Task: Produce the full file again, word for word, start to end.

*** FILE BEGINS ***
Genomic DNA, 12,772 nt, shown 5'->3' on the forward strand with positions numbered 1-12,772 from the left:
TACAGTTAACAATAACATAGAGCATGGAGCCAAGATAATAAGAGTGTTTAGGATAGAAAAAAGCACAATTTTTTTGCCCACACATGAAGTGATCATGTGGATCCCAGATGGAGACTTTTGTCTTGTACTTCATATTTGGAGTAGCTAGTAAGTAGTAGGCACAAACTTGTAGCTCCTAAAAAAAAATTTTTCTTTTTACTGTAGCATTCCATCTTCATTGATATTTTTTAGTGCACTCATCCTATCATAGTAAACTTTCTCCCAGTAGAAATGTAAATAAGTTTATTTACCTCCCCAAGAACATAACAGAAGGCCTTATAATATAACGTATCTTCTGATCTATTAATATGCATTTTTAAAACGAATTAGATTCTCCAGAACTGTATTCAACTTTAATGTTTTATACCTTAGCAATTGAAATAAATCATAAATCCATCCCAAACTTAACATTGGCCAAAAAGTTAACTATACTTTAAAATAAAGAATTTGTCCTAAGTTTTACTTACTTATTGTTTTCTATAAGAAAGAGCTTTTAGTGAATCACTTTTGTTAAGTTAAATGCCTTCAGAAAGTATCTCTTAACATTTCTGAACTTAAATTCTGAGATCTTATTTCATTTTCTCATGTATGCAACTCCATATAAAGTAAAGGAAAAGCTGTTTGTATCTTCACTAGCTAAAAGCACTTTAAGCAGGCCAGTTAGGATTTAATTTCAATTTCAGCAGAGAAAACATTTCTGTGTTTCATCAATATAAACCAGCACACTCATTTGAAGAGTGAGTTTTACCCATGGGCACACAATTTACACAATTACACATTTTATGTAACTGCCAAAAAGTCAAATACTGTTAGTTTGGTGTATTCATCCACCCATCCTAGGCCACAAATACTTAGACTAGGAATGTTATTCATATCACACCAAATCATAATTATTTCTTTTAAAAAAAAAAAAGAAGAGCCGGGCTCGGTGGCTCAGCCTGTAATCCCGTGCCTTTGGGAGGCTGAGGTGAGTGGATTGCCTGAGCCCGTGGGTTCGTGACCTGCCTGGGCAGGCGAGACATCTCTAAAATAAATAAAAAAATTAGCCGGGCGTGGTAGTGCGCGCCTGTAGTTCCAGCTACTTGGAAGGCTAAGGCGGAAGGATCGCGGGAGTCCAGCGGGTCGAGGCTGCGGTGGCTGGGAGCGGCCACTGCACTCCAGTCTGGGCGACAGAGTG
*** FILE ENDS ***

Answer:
Genomic DNA, 12,772 nt, shown 5'->3' on the forward strand with positions numbered 1-12,772 from the left:
TACAGTTAACAATAACATAGAGCATGGAGCCAAGATAATAAGAGTGTTTAGGATAGAAAAAAGCACAATTTTTTTGCCCACACATGAAGTGATCATGTGGATCCCAGATGGAGACTTTTGTCTTGTACTTCATATTTGGAGTAGCTAGTAAGTAGTAGGCACAAACTTGTAGCTCCTAAAAAAAAATTTTTCTTTTTACTGTAGCATTCCATCTTCATTGATATTTTTTAGTGCACTCATCCTATCATAGTAAACTTTCTCCCAGTAGAAATGTAAATAAGTTTATTTACCTCCCCAAGAACATAACAGAAGGCCTTATAATATAACGTATCTTCTGATCTATTAATATGCATTTTTAAAACGAATTAGATTCTCCAGAACTGTATTCAACTTTAATGTTTTATACCTTAGCAATTGAAATAAATCATAAATCCATCCCAAACTTAACATTGGCCAAAAAGTTAACTATACTTTAAAATAAAGAATTTGTCCTAAGTTTTACTTACTTATTGTTTTCTATAAGAAAGAGCTTTTAGTGAATCACTTTTGTTAAGTTAAATGCCTTCAGAAAGTATCTCTTAACATTTCTGAACTTAAATTCTGAGATCTTATTTCATTTTCTCATGTATGCAACTCCATATAAAGTAAAGGAAAAGCTGTTTGTATCTTCACTAGCTAAAAGCACTTTAAGCAGGCCAGTTAGGATTTAATTTCAATTTCAGCAGAGAAAACATTTCTGTGTTTCATCAATATAAACCAGCACACTCATTTGAAGAGTGAGTTTTACCCATGGGCACACAATTTACACAATTACACATTTTATGTAACTGCCAAAAAGTCAAATACTGTTAGTTTGGTGTATTCATCCACCCATCCTAGGCCACAAATACTTAGACTAGGAATGTTATTCATATCACACCAAATCATAATTATTTCTTTTAAAAAAAAAAAAGAAGAGCCGGGCTCGGTGGCTCAGCCTGTAATCCCGTGCCTTTGGGAGGCTGAGGTGAGTGGATTGCCTGAGCCCGTGGGTTCGTGACCTGCCTGGGCAGGCGAGACATCTCTAAAATAAATAAAAAAATTAGCCGGGCGTGGTAGTGCGCGCCTGTAGTTCCAGCTACTTGGAAGGCTAAGGCGGAAGGATCGCGGGAGTCCAGCGGGTCGAGGCTGCGGTGGCTGGGAGCGGCCACTGCACTCCAGTCTGGGCGACAGAGTG